Epaulet Skimmer (Orthetrum chrysostigma)

The photo above (by Gert Bensch) can be viewed in OdonataMAP here.

Orthetrum chrysostigma, commonly known as Epaulet Skimmer is a dragonfly in the family Libellulidae.

Identification

Medium sized

Length up to 46mm; Wingspan reaches 69mm.

Both sexes are among the more easily recognised Orthetrum species, due to the single diagonal stripe on the sides of the thorax.

Fully pruinose males, however, are hard to identify and are best told by the distinctive shape of the secondary genitalia.

Most similar to the closely related Two-striped Skimmer (Orthetrum caffrum), but that species has a darker, browner thorax with two, pale diagonal stripes on the sides.

Orthetrum chrysostigma – Male
Ndumo Game Reserve, KwaZulu-Natal
Photo by Ryan Tippett
Orthetrum chrysostigma – Female
False Bay, iSimangaliso Wetland Park, KwaZulu-Natal
Photo by Ryan Tippett

Habitat

Makes use of a wide range of freshwater habitats, including Rivers, streams, lakes, pans, dams and water-holes. Favours sites that are fairly open with exposed rocks, sand or gravel. Most common along rivers in the savanna regions.

Habitat – Orange River near Keimoes, Northern Cape
Photo by Ryan Tippett

Behaviour

Often perches on the ground, but also on rocks and exposed stems and twigs. Hunts from a perch with a rapid, darting flight. Frequently returns to the same perch. Both sexes can be found in the same area.

Status and Conservation

Common and widespread. Listed as of Least Concern in the IUCN Red List of Threatened Species. The Epaulet Skimmer is fairly resistant towards habitat damage and is often common at man-made and degraded sites.

Distribution

Very widespread and occurs virtually throughout Africa, including North Africa. It also occurs in parts of Southern Europe and the Middle East. In South Africa it occurs virtually throughout, but is scarce in the dry central regions.

Below is a map showing the distribution of records for Epaulet Skimmer in the OdonataMAP database as at February 2020.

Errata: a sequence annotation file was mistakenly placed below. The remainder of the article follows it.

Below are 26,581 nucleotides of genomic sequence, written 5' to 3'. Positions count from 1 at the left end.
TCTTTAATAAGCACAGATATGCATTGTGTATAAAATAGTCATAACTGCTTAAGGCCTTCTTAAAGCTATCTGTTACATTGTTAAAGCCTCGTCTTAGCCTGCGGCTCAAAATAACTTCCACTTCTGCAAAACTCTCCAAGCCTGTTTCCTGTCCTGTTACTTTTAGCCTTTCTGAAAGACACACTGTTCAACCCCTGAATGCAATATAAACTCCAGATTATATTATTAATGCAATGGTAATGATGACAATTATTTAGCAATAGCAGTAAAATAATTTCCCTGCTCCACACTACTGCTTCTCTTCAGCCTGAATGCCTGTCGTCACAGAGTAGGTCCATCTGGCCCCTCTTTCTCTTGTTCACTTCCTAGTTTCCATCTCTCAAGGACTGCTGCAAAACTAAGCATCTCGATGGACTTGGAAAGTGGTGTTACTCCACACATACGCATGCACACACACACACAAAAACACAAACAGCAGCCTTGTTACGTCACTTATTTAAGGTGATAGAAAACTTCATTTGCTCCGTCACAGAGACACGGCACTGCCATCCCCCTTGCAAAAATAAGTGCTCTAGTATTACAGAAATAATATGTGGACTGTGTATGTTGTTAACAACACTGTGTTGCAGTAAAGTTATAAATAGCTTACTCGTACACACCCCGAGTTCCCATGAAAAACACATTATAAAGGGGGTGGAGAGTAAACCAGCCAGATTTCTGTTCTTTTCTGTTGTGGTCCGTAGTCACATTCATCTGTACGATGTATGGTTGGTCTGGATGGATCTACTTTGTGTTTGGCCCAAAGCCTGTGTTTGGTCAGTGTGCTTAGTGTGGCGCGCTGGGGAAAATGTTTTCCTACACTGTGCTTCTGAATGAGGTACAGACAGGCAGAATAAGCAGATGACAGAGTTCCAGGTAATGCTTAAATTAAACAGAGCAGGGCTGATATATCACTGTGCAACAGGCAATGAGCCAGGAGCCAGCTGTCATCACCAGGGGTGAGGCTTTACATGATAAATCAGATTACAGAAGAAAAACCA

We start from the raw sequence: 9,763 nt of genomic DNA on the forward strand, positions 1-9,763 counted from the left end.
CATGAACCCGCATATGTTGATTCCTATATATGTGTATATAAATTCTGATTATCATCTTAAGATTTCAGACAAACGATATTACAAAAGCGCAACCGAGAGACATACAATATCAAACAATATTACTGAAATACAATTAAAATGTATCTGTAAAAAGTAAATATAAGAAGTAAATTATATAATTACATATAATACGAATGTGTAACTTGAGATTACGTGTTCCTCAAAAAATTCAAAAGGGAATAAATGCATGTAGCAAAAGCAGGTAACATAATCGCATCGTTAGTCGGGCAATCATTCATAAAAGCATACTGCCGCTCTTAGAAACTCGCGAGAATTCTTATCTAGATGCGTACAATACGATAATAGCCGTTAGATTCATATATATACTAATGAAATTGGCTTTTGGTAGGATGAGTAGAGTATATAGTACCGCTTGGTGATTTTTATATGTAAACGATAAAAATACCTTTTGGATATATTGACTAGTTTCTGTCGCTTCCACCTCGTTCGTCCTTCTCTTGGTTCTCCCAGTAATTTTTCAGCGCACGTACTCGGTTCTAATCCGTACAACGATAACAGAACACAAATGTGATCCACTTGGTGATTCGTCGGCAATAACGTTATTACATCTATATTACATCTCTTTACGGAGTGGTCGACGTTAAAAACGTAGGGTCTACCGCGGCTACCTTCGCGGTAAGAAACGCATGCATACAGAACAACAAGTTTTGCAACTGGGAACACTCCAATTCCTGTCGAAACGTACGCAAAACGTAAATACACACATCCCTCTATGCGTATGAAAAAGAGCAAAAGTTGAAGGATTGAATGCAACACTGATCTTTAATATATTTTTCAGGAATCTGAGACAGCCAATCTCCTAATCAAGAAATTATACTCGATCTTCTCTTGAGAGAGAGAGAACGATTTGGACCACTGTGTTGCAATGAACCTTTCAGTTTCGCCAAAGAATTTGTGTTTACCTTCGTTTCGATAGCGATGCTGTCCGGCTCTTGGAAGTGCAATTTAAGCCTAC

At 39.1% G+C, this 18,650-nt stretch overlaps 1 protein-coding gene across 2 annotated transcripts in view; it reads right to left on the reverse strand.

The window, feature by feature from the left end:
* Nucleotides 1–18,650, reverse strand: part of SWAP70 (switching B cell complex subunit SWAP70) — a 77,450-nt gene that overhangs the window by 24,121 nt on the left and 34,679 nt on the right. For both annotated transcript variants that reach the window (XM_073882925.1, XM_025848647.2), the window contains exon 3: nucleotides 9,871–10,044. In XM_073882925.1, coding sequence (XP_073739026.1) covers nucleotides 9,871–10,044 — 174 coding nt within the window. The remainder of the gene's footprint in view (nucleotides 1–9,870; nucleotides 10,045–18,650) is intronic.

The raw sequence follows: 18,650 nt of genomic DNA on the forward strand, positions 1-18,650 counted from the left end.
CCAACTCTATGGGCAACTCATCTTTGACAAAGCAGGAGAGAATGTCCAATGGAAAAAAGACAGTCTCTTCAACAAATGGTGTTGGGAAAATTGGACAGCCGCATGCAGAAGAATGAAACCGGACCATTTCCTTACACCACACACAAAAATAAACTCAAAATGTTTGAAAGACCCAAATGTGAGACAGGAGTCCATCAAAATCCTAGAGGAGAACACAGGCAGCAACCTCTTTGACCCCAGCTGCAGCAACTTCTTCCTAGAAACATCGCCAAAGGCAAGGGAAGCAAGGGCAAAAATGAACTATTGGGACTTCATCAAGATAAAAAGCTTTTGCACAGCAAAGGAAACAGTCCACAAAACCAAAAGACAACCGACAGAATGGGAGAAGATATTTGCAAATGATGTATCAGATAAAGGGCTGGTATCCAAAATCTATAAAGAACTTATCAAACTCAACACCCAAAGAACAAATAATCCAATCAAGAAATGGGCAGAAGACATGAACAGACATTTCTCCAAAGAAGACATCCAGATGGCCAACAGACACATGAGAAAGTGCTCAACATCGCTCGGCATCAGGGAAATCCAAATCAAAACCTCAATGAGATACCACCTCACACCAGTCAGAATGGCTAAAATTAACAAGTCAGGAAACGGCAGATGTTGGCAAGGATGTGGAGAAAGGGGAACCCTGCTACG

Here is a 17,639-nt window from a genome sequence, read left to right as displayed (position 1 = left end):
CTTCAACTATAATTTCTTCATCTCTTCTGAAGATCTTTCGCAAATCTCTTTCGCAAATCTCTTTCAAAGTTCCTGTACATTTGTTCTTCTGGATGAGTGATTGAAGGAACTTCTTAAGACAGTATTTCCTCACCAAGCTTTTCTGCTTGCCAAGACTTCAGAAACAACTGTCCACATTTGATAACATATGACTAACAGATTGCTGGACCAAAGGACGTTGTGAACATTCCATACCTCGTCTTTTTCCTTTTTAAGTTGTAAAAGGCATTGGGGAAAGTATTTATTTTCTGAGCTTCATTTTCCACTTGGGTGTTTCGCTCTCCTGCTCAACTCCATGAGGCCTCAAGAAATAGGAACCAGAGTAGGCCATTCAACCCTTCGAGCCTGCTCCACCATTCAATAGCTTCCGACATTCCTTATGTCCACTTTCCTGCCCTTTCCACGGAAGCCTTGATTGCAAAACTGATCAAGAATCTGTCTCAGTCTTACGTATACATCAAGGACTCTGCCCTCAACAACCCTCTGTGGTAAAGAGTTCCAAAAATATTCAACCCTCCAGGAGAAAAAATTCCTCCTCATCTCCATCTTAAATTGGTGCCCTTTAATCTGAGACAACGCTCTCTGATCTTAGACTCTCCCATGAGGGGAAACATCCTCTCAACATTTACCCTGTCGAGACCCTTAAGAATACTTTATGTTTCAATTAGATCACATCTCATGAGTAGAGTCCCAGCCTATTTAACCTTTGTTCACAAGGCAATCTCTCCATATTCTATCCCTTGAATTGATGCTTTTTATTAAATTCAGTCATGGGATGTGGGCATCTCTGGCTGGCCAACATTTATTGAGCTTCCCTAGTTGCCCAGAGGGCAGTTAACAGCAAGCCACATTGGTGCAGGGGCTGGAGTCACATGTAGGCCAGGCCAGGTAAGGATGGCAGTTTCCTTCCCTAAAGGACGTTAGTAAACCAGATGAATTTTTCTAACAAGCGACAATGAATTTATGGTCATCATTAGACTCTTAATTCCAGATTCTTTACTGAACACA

The next map below is an imputed map, produced by an interpolation algorithm, which attempts to generate a full distribution map from the partial information in the map above. This map will be improved by the submission of records to the OdonataMAP section of the Virtual Museum.

Ultimately, we will produce a series of maps for all the odonata species in the region. The current algorithm is a new algorithm. The objective is mainly to produce “smoothed” maps that could go into a field guide for odonata. This basic version of the algorithm (as mapped above) does not make use of “explanatory variables” (e.g. altitude, terrain roughness, presence of freshwater — we will be producing maps that take these variables into account soon). Currently, it only makes use of the OdonataMAP records for the species being mapped, as well as all the other records of all other species. The basic maps are “optimistic” and will generally show ranges to be larger than what they probably are.

These maps use the data in the OdonataMAP section of the Virtual Museum, and also the database assembled by the previous JRS funded project, which was led by Professor Michael Samways and Dr KD Dijkstra.

Dragonfly Atlas: Megan Loftie-Eaton, Sally Hofmeyr, Ryan Tippett & Les Underhill
Dragonfly Atlas: Megan Loftie-Eaton, Sally Hofmeyr, Ryan Tippett & Les Underhill
Megan Loftie-Eaton is our communications, social media and citizen science coordinator. Prior to her work for the BDI, she coordinated OdonataMAP, the Atlas of African Odonata. Sally Hofmeyr has many years' experience in the academic world, writing her own material and editing the work of others. Her academic background is in the natural sciences: her PhD and first postdoc in ornithology and environmental change (Animal Demography Unit, University of Cape Town). Ryan Tippett is an enthusiastic contributor to Citizen Science and has added many important and interesting records of fauna and flora. He has been a member of the VMU since 2014 and has currently submitted over 11000 records. He is also on the expert identification panel for the Odonata Map project. Prof Les Underhill has been Director of the Animal Demography Unit (ADU) at the University of Cape Town since it started in 1991. Although citizen science in biology is Les’s passion, his academic background is in mathematical statistics.